We all seem to expect the common. We seem so positioned that nothing can surprise us. We have become so complacent that nothing astounds us. I held this view until the evening of Friday, September 27th, 2019.
The 50th reunion of the Frankford High Class of 1969 school kids took place in Warminister, Pennsylvania on that date.
My Frankford High School years. How could I forget? Teachers’ have seen the look of a child face when he realizes the answer to a problem. That child’s face was our own that evening. We were all baffled by the speed of life. Indeed we hurdled that bar.
One reaction was, “Dear Lord, we are getting old.” Another would be, “It may be better TO call OUR LIVES a success and move to Florida.” A further thought would be to retire that eager beaver desire to become a “success”. We all wanted to “do well”. We all dreamed of going back to the old neighborhood,
straighten our three piece Italian suit, perfecting that knot in the tie and proudly announcing to mom and dad, “look at me I am a success”
That great post war effort no longer seems relevant. The ambition to “make it” seems as out of date as a 1969 Oldsmobile. We have realized that meaningful success is not measured on how well we have achieved financially or how well we have acquired materially but how much we gave. True assets are the spiritual ones of generosity, compassion, sharing and kindness. These are the contributions we will
pass on to future generations.
Our “alumni kids” told me of their compassion. Some started a foundation for disabled children, for the homeless, for disabled veterans. They have started scholarships for the less advantaged. They have become teachers, doctors lawyers and motivational speakers. Students who were athletic became coaches and yes, health teachers. They contributed their time in fostering student growth and assisted in promoting healthy relationships.
Reuniting with this 1969 crew was a blessing. I knew these kids when they were shopping for Clearasil. Today we look for soap which promises a more youth appearance. Yes, we have all aged, but we have gotten better. Those juvenile hang ups of putting someone down in order to feel better about ourselves seems something out of an “I Love Lucy” script. Reminiscing with this squad I could not help hearing Hy Lit or Joe Niagria announcing a new release. Who turned on the frequency for Wibbage? Friday’s night game could have reviled “The Dating Game”, “The Newlyweed Game”or “Supermarket Sweep”. We should call it “ The Alumni Game.
The object was to remember someone face and name without glancing at their 1969 graduation photograph. It was also not to react to their seasoned appearance. Congenial responses were as follows:
“Oh yes, I remember you. You were on the Frankford Highway” “ Oh you were dating so and so
Have you heard from so and so recently?” “ I remember you from Edmunds. What did you think of our teachers?” “Oh yes, you were on the ping pong team. No, I played varsity football! You fool!
“Oh yes, sorry Yes, I recall you made that winning touchdown at the Thanksgiving Game against North Catholic. Weren’t you the player who got confused, went in the wrong direction and scored the winning point for North Catholic?” “Oh sure, I remember you. Didn’t you belong to a club called “Ye Spooks”.
“Absolutely no! I would never belong to a club with that kind of name! If you ever repeat something thing like that I will sue!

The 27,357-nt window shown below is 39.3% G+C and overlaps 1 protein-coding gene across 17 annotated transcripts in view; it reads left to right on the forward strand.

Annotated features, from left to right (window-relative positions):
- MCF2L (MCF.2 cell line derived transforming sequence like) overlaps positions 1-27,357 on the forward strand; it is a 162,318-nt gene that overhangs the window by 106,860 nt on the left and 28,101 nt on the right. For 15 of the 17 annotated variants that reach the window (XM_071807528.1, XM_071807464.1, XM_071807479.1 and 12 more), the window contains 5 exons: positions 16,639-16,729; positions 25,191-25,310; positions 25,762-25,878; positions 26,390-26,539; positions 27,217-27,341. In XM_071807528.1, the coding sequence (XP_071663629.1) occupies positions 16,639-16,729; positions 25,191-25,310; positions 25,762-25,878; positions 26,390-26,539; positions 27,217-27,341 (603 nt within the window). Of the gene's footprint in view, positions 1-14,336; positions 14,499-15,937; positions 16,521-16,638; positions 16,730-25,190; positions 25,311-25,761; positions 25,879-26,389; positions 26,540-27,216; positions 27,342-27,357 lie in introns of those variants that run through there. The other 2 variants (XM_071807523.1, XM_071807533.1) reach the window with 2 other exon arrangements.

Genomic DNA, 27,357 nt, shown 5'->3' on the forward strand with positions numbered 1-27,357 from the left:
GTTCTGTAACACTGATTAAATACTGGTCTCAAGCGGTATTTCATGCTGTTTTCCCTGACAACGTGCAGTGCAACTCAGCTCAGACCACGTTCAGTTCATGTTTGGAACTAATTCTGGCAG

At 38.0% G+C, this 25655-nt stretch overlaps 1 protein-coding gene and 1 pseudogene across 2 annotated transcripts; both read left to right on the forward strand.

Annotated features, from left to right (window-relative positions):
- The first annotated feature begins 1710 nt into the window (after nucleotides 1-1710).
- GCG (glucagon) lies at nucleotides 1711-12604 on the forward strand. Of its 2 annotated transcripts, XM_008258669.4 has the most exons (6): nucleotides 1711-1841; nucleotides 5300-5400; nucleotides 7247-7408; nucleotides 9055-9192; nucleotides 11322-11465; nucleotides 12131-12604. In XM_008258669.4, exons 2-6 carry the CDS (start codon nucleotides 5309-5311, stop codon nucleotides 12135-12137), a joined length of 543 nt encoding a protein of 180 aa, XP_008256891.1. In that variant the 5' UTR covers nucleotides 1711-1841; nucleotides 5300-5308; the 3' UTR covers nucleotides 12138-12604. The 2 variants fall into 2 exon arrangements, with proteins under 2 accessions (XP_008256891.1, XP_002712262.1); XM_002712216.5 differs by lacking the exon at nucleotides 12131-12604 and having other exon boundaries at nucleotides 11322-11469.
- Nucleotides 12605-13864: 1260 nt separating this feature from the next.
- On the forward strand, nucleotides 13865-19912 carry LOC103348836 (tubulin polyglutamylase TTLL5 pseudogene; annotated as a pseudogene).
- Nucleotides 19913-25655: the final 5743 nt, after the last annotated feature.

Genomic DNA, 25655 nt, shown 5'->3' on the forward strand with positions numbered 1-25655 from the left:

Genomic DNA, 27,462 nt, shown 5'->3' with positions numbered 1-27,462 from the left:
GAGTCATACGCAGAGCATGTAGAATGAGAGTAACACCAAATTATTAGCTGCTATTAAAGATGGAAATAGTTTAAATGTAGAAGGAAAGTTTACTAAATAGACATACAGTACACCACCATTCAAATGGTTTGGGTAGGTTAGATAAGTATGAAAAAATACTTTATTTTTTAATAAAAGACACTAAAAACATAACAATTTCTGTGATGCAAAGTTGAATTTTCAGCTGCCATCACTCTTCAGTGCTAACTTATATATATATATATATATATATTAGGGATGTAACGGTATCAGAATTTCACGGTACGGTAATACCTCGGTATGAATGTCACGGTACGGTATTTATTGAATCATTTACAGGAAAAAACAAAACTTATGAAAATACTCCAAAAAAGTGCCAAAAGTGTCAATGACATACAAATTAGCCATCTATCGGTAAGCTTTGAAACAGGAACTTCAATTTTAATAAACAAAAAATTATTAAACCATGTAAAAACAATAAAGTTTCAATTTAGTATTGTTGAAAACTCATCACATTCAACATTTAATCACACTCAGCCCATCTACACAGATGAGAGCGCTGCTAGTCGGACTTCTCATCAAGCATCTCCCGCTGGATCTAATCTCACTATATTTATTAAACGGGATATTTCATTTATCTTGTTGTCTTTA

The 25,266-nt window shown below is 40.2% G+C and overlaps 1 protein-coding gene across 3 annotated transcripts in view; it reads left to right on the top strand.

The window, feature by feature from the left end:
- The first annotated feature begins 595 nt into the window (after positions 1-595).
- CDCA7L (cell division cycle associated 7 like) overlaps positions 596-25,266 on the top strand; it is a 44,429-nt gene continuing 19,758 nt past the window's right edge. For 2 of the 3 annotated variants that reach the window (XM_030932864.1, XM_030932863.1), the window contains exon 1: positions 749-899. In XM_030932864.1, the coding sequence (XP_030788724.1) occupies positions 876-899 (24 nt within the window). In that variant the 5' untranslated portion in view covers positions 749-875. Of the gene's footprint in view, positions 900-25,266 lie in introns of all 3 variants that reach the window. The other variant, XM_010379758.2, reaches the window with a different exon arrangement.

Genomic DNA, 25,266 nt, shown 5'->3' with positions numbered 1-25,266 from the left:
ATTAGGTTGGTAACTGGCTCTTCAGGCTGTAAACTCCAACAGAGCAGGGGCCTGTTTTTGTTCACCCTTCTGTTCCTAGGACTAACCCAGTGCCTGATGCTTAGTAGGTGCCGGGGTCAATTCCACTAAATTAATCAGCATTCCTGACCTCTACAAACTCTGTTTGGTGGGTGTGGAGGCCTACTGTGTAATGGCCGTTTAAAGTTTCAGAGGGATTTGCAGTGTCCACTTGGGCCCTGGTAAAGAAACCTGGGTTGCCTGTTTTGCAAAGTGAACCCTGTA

Some things should never be brought up. Some topics should be left in “The Land of the Forgotten”
The kids should of had a weekend retreat with free beer. Who has the medical Marijuana card? Their was too much to catch up on! We could not recall 50 years of life in four hours!
I wondered about the others who did not attend. Those with the poor grades. Those who felt they did not achieve in their careers. Those who could not get along with people. The loners who felt the world was against them. Those who felt too important to attend. Those who felt a reunion was not important
and wanted to keep that part of their lives compartmentalized.
I have heard Frankford High is not the school it used to be. Nothing ever is! We see inner city hopelessness, high crime, and crumbling neighborhoods. Low expectations seem to be the norm.
Their used to be a large display cabinet in the Frankford Hallway. I recall this was next to the auditorium. It showcased photographs of those Frankford students who were accepted to university. This was their first stop on their way to the Rainbow Land called “The American Dream”.
That cabinet has now been downsized to one the size of a suitcase. Too many of today’s Frankfordites are not meeting their potential. Too many teachers’ cannot relate their educational material into
practical everyday needs. But I am confident that a new and dynamic educational curriculum will be forged!
Our class has had a remarkable run. We had many challenges that, at the time, seemed insurmountable. We had the unpopular Vietnam War, political corruption, bad economy, racism, sexism, family breakdown, political assassination, and general political disillusionment and America’s role in the world. But we did succeed! Not individually. but collectively!
Students need hands on, real world educational experience which utilize their talents and interests. This energy must be channeled into the actual needs of our occupational workplace!
“Students are wise, they can detect a teacher who does not care! I am confident that future Frankford High graduates will return to the old neighborhood wearing their three piece Italian suit, fix that knot in their tie, and at the door of their childhood home, proudly announce. “Look at me mom and dad. I am a success!”